Look over your employees and see if it is time to weed out those who are not productive, thereby saving you the cost of wages. When things are tight, consider reducing your staff cost because this is usually one of the highest costs a business has. You may have to lay off some staff for a while and inform them they will be called back when things improve. There are quite a number of options involving employees, including asking them to work for reduced remuneration to assist the business to get through the difficult period.
  5. Leasing.
    Leasing allows you to preserve your cash while still having the equipment for use in your business. In the long run, this option works out more expensive than buying up front, but it does give you 100% tax deductibility and more importantly, helps with your cash flow.
  6. Reduced Costs.
    The basic formula has never changed – the best way to weather the storm during periods of business slump is to increase revenue and reduce costs. Check over your business costs and see if savings can be made in the some areas such as utilities, use of mobile phones, vehicle expenses, unnecessary overheads, etc. The whole exercise of cost cutting should have priority over almost anything else during tough times.

4 ways to overcome your sales slump

The following are some suggestions for overcoming a sales slump:

  1. Get in front of your customers.
    Your sales people will need to get in front of your customers as soon as possible, and as often as possible. This may seem an odd statement to anyone who is not involved in selling, but the behaviour of customers is quite predictable. Your sales force has to show their face to customers so they feel secure and confident that things are running okay. When confidence is lost and your customers see that sales people are being laid off, or other problems are obvious, this can have a drastic effect on customers’ comfort and their buying. Your sales can slump virtually overnight, because customers will move away to buy from other firms that appear to be stronger.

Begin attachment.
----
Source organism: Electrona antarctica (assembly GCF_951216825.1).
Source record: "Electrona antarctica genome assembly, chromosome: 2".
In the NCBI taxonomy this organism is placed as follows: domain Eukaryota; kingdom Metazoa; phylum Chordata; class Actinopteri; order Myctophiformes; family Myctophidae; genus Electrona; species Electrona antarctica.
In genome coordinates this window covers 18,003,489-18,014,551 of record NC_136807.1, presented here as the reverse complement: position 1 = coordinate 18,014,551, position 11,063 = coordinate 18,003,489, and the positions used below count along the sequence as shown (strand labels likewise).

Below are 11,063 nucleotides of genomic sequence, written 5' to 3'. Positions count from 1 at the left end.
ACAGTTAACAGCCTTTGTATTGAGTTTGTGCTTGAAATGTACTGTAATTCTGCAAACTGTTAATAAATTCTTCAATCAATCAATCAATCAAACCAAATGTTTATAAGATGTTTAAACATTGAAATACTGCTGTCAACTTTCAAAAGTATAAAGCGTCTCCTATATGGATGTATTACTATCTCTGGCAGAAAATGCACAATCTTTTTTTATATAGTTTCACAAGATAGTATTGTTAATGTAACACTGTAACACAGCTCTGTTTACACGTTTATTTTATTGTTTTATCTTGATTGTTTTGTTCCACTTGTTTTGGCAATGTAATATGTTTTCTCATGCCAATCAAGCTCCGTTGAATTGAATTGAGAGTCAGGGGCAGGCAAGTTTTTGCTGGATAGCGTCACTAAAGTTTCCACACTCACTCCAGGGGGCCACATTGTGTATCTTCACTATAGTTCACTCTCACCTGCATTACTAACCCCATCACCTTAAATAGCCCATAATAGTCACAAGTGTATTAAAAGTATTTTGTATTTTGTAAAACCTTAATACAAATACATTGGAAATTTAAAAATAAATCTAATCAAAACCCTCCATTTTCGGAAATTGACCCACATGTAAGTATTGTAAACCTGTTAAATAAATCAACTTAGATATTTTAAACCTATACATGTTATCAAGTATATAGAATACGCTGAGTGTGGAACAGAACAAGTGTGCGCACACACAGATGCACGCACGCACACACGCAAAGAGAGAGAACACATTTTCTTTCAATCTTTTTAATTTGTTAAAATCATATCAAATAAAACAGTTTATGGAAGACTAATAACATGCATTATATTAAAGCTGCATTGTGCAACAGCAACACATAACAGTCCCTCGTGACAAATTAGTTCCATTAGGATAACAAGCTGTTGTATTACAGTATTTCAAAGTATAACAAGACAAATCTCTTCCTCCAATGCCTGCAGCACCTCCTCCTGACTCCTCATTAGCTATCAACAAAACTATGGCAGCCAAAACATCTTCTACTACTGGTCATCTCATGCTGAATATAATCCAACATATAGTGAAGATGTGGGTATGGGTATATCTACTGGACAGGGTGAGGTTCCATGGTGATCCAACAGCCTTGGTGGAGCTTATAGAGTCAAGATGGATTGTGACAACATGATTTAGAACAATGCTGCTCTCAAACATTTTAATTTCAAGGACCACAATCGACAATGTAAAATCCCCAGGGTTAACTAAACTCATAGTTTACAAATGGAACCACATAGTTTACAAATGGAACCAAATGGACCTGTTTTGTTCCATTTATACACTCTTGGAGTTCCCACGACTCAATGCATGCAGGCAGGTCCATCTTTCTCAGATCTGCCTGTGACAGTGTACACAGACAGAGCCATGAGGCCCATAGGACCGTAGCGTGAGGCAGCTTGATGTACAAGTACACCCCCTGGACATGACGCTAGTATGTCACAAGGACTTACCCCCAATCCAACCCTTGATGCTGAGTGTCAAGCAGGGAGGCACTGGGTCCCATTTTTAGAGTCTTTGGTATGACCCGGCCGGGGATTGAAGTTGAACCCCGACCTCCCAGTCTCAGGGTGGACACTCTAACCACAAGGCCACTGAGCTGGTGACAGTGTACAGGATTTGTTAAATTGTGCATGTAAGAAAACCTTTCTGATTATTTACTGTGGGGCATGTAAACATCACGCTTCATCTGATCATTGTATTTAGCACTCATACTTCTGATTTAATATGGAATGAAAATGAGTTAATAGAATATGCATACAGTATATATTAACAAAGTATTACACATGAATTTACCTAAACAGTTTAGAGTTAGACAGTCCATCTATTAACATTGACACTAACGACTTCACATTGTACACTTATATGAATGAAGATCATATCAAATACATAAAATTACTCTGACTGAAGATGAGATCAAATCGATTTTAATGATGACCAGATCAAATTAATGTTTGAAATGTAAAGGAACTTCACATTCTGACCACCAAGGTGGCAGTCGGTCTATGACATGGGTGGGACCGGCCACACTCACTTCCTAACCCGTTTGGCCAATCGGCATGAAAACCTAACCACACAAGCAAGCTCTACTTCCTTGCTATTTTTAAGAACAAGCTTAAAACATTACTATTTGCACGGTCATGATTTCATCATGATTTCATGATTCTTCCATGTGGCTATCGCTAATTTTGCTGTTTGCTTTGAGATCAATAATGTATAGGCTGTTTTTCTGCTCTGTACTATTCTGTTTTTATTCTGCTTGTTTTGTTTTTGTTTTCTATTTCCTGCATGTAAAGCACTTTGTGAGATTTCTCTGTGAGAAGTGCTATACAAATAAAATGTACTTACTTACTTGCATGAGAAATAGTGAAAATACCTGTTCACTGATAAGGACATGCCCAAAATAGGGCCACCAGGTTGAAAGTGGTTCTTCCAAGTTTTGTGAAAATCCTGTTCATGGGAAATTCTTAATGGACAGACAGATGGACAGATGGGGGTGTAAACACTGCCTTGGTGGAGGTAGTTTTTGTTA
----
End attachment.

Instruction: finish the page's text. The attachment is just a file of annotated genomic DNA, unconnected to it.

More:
2. Work closer with your customers and provide that extra customer service.
    During tough times be the business your customers seek for advice. Customers will be seeking help on ways to reduce costs or on how to operate more efficiently. Be the people that they come to. It’s a great opportunity for your sales people to help their customers with sound advice or sound suggestions. They will in turn be faithful to your business and continue their buying only from you.
  3. Work to have your products shown as being of the best quality or possessing unique features.
    Your customers, and particularly your prospects, should be aware that your products are the best in the field. Don’t assume they will know this without some promotion from your sales people. Ask your customers how they perceive your products and your company and make sure there is a differentiation so your customers will come to you rather than your competitors.
  4. Push your sales.
    Its time for the sales people to get together and work out a strategy whereby they can hit every prospective customer and increase those sales figures. Many sales people are good talkers, but few get seriously into the role of prospecting and closing sales. Every member of your sales team needs to get serious about prospecting. Prospecting is basically speaking with those people who want to speak with you. It’s involved in identifying the people you want as customers and then putting together a plan to cultivate them so they will end up doing business with you – and only you.

8 ways to “kick-start” your cash situation

If your cash is starting to run out, then it’s time for drastic action. If your cash is flowing out faster than it is coming in – you have a problem.

This situation can occur for a number of reasons. It could be a sign, for example, that your business is growing faster than you can control. It could be that a customer who owed your business a great deal of money has gone into liquidation thereby losing you, say, $50,000 of cash you were expecting to receive the following week. Cash shortage can be due to many reasons.

If your business is experiencing a poor cash liquidity situation, there are steps you can take to generate some quick cash, as well as reducing your costs.

Some of these include:

  1. See your bank.
    See your bank about extending your overdraft accommodation or giving you a line of credit. As your needs are probably only temporary, this extra accommodation for working capital could make the difference.
  2. Hold a fire sale.
    Put together all the stock you want to quit and turn into quick cash by offering substantial discounts or other incentives.
  3. Lease equipment.